Dead whale with 1000 pieces of plastic in stomach found ashore Eastern Indonesia

Indonesia is one of the world’s largest plastic polluting countries and the consequences are clearly evident. A dead sperm whale washed ashore in Sulawesi with about 1000 pieces of plastic which included single-use plastic bags, flip-flops, soda cans, plastic bottles and about 115 drinking cups in its stomach.

Some of the villagers in the southeast Sulawesi province had surrounded the carcass and were beginning to butcher the dead sperm whale when rescuers from the Wakatobi national park found it.

Park chief Heri Santoso said the environmentalists from WWF, researchers and park’s conservation academy found about 13lbs(5.9kg) of plastic weight in the stomach of this 31 ft dead whale. Two flip-flops, 25 plastic bags,115 plastic cups, a nylon sack and about 1000 pieces of assorted plastic made up for the 5.9 kg plastic waste was found in its stomach.

Dwi Suprapti, a marine species conservation coordinator at WWF said they have not been able to find the cause of death, but the awful lot plastic found inside the dead whale is a shocking fact.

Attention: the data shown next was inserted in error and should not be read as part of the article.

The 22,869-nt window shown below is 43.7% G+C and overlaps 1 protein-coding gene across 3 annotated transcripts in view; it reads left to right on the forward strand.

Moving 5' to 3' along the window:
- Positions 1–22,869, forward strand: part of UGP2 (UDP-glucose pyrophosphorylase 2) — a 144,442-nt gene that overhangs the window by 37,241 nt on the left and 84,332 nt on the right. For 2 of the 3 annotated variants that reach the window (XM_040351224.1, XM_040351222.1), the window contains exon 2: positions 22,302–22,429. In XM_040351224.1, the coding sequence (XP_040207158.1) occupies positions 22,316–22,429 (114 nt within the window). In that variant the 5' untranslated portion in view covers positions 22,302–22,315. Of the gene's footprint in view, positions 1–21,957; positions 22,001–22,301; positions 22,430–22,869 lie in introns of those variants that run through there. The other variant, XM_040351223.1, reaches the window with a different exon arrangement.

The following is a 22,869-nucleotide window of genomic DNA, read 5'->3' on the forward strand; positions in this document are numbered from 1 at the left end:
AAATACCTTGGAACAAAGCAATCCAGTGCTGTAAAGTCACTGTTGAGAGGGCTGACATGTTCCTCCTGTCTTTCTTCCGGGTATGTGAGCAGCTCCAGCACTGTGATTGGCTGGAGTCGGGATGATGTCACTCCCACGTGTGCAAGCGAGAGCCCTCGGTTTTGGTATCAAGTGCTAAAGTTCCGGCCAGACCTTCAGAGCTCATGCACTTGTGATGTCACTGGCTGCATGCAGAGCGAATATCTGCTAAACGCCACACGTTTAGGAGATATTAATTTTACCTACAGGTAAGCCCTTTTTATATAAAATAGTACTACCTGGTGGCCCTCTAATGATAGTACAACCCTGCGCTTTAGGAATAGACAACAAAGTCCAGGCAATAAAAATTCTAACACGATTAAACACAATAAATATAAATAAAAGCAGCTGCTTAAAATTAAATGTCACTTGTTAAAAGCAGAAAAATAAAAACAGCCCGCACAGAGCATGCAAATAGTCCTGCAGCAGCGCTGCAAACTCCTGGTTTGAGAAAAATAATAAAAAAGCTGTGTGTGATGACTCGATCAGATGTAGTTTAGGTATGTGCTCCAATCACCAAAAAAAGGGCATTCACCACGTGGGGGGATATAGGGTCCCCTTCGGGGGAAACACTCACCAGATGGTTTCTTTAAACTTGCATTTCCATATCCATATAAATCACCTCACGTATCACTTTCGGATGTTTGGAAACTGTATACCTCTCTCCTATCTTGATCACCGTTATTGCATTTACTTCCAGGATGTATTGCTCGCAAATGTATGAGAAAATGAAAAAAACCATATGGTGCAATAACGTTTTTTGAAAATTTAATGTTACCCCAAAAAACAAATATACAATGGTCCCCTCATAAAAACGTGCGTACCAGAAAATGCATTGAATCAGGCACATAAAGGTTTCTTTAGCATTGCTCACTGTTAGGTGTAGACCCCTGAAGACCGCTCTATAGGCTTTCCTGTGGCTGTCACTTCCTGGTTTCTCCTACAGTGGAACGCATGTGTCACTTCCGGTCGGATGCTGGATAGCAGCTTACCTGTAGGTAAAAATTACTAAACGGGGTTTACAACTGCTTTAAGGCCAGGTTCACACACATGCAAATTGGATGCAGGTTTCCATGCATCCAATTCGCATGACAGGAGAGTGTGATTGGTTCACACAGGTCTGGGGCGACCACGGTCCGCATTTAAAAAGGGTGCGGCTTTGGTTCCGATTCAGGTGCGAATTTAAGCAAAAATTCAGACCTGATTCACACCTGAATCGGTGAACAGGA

Indonesia is the world’s second largest plastic polluter after China producing about 3.2 million tons of plastic a year out of which 1.28 million tons end up in the ocean. Plastic pollution in Indonesia is a matter of great concern among environmentalists and government officials and this incident calls for stricter rules regarding the free usage of plastic and better policies to be implemented.

Luhut Binsar Pandjaitan, Indonesia’s coordinating minister of maritime affairs says the discovery of a dead whale is a sad fact and there is a possibility of other marine animals being contaminated with plastic waste. He said the government is making efforts to reduce plastic and urging shopkeepers to not freely hand out plastic bags to customers. The government has targeted to reduce the use of plastic by 70% by 2025 by running programs in schools to educate children about the problems of plastic and making tougher measures to protect oceans.

 

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